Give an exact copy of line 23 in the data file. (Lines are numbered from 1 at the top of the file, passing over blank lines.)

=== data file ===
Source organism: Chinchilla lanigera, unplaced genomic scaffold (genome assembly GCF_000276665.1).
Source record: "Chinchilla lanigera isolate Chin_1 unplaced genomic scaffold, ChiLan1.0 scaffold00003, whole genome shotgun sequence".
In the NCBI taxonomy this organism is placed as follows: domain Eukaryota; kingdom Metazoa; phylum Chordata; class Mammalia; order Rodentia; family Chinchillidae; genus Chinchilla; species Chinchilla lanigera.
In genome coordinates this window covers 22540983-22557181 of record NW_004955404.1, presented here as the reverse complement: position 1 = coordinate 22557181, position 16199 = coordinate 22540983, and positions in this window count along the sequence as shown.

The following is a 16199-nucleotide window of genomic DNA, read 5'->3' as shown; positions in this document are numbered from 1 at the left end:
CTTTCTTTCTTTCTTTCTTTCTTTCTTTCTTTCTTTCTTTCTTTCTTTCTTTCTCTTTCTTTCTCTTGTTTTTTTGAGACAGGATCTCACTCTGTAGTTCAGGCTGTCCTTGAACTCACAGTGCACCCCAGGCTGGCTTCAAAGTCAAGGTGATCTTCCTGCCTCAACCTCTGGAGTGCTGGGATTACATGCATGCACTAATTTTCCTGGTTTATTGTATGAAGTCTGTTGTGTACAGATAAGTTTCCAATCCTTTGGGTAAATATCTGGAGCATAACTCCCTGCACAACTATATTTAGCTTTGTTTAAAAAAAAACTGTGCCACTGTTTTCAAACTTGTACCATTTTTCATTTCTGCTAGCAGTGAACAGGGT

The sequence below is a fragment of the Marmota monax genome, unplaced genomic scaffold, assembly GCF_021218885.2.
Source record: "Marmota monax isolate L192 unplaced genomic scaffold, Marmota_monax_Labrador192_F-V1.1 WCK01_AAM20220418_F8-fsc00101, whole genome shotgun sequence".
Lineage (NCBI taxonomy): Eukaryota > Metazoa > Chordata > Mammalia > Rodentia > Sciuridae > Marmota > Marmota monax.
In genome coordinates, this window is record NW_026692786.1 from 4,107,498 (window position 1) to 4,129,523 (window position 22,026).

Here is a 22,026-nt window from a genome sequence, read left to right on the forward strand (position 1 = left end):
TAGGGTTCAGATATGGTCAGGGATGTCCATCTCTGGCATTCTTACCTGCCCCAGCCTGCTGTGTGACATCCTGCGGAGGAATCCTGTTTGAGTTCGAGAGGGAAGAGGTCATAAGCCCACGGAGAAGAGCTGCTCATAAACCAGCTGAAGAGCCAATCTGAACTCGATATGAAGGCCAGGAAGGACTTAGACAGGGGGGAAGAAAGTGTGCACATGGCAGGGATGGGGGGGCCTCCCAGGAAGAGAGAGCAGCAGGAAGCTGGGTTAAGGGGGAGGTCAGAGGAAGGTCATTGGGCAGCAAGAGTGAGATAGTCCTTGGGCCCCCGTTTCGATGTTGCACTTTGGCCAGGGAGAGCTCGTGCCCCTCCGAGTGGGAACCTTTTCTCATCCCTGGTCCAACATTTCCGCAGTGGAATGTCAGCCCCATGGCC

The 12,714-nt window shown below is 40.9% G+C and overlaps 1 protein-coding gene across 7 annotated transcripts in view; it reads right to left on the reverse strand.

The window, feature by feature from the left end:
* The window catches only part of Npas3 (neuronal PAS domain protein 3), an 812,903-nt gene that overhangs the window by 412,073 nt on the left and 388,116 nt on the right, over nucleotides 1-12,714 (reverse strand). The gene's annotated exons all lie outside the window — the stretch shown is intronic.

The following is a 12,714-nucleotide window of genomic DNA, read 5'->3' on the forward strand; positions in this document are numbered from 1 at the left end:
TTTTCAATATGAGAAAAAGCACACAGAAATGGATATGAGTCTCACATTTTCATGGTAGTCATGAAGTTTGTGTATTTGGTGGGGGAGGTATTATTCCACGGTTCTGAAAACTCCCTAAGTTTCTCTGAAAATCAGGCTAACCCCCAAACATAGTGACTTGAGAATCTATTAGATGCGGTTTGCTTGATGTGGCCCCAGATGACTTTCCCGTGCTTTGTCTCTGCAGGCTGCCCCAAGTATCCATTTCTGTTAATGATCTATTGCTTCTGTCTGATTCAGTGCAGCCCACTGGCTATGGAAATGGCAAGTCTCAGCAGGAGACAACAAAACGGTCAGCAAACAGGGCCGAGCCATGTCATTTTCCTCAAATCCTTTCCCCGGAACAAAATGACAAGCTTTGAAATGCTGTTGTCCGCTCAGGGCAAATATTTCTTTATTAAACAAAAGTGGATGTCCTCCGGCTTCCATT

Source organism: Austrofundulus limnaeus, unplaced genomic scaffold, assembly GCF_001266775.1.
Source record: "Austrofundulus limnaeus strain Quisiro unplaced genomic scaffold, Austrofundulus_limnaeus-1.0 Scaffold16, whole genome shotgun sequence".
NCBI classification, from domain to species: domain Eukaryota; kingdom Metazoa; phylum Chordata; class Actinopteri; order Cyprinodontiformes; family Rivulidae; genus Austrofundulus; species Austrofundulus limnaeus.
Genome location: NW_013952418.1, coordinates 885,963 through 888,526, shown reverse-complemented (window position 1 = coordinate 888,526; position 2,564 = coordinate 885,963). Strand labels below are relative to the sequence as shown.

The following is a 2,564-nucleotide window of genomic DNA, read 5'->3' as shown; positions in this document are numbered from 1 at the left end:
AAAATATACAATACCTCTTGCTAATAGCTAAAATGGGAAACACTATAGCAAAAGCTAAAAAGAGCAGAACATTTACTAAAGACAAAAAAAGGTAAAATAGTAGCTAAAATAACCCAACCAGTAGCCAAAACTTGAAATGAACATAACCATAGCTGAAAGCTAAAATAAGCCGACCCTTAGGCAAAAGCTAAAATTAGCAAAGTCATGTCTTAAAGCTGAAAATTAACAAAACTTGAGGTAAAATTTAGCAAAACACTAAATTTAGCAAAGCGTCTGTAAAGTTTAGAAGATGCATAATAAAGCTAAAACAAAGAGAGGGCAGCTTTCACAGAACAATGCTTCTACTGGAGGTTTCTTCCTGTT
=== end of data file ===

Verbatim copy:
AAAATATACAATACCTCTTGCTAATAGCTAAAATGGGAAACACTATAGCAAAAGCTAAAAAGAGCAGAACATTTACTAAAGACAAAAAAAGGTAAAATAGTAGCTAAAATAACCCAACCAGTAGCCAAAACTTGAAATGAACATAACCATAGCTGAAAGCTAAAATAAGCCGACCCTTAGGCAAAAGCTAAAATTAGCAAAGTCATGTCTTAAAGCTGAAAATTAACAAAACTTGAGGTAAAATTTAGCAAAACACTAAATTTAGCAAAGCGTCTGTAAAGTTTAGAAGATGCATAATAAAGCTAAAACAAAGAGAGGGCAGCTTTCACAGAACAATGCTTCTACTGGAGGTTTCTTCCTGTT